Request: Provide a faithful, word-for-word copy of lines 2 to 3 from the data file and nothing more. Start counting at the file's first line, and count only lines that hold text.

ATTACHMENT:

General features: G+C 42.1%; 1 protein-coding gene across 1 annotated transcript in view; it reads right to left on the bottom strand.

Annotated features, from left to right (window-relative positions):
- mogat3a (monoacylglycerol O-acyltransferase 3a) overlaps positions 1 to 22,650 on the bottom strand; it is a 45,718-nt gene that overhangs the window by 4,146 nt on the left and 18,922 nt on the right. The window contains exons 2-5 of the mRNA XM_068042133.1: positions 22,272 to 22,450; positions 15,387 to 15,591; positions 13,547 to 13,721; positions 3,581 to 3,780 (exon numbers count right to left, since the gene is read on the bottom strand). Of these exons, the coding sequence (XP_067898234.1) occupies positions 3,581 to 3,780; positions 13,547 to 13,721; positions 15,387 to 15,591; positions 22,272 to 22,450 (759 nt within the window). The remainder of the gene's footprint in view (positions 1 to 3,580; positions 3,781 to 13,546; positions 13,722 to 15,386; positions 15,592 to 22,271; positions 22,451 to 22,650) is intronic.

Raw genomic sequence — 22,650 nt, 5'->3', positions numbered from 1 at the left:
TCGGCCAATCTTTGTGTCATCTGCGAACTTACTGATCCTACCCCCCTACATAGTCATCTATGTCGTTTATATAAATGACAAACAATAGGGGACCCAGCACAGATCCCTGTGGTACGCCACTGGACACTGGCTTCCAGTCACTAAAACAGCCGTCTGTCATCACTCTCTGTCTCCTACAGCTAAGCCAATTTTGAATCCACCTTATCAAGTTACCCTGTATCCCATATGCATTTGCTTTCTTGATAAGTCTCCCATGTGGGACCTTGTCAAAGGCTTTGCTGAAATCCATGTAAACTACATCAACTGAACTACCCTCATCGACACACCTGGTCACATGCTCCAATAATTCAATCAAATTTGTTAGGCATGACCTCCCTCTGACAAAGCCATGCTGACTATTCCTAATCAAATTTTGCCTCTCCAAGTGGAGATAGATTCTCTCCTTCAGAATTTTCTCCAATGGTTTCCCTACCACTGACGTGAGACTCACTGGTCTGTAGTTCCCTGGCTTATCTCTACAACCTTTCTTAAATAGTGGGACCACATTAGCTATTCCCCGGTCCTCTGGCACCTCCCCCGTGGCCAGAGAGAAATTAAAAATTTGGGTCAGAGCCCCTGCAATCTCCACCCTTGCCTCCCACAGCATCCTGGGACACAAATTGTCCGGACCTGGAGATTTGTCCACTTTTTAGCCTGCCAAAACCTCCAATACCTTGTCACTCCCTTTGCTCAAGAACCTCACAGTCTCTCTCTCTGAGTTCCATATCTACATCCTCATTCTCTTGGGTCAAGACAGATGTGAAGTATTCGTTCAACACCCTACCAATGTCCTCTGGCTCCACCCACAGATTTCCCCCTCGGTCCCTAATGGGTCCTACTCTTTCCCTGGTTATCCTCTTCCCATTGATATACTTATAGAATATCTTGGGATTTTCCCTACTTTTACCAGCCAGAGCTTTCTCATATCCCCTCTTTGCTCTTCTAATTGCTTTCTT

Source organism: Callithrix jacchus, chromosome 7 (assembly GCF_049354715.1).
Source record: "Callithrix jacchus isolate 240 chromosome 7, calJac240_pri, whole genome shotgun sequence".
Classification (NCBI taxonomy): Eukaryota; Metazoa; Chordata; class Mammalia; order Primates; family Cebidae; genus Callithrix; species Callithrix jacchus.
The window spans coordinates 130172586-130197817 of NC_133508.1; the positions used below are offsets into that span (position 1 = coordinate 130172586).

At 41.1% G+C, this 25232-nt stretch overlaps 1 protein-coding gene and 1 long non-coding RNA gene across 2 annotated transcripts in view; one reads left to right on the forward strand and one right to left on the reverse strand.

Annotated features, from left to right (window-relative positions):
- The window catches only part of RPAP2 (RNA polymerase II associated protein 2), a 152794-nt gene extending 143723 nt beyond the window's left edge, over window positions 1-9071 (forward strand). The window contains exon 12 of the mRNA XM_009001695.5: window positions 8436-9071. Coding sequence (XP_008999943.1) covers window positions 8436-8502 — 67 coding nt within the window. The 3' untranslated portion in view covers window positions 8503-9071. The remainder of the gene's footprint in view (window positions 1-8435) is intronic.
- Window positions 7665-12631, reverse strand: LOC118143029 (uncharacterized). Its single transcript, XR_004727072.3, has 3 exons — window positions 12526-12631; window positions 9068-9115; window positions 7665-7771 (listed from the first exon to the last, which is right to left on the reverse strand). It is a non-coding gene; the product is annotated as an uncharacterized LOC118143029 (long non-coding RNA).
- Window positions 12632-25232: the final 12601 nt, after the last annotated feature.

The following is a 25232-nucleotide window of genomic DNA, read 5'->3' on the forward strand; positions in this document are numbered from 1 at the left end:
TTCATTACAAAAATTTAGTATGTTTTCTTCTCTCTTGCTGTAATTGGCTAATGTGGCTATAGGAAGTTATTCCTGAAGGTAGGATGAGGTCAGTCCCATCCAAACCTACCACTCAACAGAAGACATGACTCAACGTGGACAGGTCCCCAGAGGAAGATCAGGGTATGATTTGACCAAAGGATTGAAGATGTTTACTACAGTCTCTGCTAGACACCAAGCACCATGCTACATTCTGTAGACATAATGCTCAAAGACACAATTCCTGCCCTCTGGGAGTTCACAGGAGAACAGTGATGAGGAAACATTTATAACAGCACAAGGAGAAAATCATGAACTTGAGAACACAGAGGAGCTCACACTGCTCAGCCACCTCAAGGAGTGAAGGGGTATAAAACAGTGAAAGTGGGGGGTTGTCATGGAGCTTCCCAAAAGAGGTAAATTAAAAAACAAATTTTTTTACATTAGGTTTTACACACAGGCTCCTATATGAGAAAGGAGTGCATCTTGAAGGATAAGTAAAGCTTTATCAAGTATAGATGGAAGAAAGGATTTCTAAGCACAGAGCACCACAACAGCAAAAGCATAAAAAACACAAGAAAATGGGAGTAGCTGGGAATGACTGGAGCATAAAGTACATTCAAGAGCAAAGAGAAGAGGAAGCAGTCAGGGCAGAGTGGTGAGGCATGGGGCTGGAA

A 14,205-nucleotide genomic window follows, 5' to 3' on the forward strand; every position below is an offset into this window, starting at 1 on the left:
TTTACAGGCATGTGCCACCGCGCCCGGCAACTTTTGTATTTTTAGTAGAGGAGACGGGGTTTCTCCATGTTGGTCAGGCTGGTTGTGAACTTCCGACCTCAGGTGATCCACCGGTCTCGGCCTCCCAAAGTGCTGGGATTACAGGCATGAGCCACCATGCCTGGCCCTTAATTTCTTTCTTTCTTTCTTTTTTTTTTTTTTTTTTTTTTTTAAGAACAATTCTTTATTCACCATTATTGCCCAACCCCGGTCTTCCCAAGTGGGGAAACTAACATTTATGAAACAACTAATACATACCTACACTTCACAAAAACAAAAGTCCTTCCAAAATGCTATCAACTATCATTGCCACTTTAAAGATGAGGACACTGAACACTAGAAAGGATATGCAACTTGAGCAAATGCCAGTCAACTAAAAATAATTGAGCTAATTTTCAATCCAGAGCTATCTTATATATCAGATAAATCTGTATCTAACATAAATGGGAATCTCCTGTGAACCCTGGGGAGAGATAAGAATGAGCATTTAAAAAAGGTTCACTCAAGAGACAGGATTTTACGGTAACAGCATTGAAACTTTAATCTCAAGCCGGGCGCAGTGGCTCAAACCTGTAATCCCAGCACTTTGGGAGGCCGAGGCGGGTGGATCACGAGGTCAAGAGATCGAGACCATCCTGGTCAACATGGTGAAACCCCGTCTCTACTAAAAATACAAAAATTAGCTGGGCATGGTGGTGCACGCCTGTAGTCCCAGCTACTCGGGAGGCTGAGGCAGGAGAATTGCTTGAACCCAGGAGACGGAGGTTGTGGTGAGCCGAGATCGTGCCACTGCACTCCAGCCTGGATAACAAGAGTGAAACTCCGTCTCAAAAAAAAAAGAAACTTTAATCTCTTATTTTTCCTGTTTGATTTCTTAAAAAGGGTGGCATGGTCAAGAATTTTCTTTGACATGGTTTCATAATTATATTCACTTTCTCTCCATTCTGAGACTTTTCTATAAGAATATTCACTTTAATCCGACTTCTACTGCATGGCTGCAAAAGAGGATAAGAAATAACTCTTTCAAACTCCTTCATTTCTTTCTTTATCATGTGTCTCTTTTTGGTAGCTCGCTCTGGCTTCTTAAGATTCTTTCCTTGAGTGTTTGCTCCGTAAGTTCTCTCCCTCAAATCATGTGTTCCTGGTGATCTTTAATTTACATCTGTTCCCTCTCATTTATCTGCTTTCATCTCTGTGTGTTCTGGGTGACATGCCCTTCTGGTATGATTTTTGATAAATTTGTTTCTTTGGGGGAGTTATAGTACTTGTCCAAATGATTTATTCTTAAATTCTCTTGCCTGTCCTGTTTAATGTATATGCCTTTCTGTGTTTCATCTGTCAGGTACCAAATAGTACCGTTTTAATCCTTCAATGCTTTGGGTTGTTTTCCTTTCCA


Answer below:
Annotated features, from left to right (window-relative positions):
- mogat3a (monoacylglycerol O-acyltransferase 3a) overlaps positions 1 to 22,650 on the bottom strand; it is a 45,718-nt gene that overhangs the window by 4,146 nt on the left and 18,922 nt on the right. The window contains exons 2-5 of the mRNA XM_068042133.1: positions 22,272 to 22,450; positions 15,387 to 15,591; positions 13,547 to 13,721; positions 3,581 to 3,780 (exon numbers count right to left, since the gene is read on the bottom strand). Of these exons, the coding sequence (XP_067898234.1) occupies positions 3,581 to 3,780; positions 13,547 to 13,721; positions 15,387 to 15,591; positions 22,272 to 22,450 (759 nt within the window). The remainder of the gene's footprint in view (positions 1 to 3,580; positions 3,781 to 13,546; positions 13,722 to 15,386; positions 15,592 to 22,271; positions 22,451 to 22,650) is intronic.